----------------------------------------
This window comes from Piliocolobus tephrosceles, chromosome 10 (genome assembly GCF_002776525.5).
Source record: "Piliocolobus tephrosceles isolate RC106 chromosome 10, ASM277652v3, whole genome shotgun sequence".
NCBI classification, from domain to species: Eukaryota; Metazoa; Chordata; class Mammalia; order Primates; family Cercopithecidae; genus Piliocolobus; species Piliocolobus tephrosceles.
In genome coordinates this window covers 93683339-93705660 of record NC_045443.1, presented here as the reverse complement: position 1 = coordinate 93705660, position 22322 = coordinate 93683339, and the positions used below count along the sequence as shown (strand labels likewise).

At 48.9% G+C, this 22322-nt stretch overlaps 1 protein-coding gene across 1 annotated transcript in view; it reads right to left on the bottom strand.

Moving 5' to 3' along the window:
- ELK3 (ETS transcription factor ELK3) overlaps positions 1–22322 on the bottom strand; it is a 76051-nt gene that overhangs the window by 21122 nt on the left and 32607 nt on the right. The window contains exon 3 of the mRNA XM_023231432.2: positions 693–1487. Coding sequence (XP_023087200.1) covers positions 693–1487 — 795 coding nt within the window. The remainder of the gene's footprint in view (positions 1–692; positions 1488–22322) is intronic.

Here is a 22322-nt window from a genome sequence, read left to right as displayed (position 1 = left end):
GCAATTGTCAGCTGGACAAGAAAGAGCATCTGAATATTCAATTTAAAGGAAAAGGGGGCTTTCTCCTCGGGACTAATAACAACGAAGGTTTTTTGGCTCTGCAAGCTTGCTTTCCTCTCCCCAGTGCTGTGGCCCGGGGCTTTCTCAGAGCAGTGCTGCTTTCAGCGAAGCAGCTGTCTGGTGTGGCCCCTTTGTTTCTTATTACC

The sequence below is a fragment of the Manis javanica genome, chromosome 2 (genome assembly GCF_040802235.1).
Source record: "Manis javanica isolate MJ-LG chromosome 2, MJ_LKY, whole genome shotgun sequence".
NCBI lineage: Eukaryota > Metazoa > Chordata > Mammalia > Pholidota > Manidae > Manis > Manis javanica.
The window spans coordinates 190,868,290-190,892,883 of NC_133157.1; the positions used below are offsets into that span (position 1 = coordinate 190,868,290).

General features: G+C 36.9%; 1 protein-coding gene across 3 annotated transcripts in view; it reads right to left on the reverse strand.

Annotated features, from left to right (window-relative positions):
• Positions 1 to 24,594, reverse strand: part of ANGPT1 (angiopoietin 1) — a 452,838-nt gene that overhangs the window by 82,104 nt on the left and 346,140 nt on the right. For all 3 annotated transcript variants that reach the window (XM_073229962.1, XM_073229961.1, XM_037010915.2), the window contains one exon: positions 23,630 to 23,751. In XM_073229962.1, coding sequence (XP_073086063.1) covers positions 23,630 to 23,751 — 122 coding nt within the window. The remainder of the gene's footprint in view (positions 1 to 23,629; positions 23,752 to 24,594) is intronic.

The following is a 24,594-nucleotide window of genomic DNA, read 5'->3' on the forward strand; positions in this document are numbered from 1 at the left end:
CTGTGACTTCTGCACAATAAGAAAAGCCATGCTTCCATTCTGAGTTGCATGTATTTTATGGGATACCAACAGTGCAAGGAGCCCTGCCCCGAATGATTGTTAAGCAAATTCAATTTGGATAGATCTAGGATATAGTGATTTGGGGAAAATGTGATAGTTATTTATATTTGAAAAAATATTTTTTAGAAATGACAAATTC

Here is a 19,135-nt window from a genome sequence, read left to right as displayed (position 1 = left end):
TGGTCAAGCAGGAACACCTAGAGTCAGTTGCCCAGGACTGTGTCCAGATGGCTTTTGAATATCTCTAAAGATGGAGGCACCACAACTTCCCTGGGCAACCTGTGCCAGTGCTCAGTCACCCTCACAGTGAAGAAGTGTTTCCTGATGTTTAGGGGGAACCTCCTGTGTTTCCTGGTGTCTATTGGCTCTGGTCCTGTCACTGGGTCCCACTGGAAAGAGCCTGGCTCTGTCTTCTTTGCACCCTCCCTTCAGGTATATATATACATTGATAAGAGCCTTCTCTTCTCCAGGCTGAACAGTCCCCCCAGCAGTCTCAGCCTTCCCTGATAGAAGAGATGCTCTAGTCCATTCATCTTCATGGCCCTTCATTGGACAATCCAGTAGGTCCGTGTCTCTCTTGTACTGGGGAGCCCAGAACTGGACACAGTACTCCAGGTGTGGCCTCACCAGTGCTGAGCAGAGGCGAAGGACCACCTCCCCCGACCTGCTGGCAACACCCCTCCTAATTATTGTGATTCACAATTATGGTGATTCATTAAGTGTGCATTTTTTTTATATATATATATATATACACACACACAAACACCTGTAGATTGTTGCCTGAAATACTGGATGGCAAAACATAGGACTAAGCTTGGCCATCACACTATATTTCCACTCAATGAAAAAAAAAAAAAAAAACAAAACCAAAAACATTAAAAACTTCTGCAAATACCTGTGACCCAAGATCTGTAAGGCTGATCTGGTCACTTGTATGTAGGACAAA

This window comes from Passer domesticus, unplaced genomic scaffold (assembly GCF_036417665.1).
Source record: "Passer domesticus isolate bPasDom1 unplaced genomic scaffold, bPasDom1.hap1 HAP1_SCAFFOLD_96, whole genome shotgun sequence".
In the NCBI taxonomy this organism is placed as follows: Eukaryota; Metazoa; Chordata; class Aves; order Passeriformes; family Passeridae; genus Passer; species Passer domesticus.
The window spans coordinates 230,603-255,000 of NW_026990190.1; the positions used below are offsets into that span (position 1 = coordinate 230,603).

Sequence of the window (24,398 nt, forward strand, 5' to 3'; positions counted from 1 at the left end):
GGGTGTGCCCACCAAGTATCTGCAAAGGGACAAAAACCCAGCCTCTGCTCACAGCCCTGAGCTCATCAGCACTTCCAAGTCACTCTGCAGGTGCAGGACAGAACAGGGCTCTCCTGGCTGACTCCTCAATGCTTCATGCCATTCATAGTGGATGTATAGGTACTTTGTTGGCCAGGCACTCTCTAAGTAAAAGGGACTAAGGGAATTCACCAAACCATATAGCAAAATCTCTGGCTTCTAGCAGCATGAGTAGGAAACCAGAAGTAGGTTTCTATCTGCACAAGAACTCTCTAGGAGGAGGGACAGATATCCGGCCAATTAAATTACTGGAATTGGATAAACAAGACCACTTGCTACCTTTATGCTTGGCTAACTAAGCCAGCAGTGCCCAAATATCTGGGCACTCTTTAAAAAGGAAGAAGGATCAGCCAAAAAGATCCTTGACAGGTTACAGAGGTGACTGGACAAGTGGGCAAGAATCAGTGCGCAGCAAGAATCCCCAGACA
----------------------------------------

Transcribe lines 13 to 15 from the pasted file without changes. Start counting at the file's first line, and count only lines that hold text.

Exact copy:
The window spans coordinates 190,868,290-190,892,883 of NC_133157.1; the positions used below are offsets into that span (position 1 = coordinate 190,868,290).

General features: G+C 36.9%; 1 protein-coding gene across 3 annotated transcripts in view; it reads right to left on the reverse strand.

Annotated features, from left to right (window-relative positions):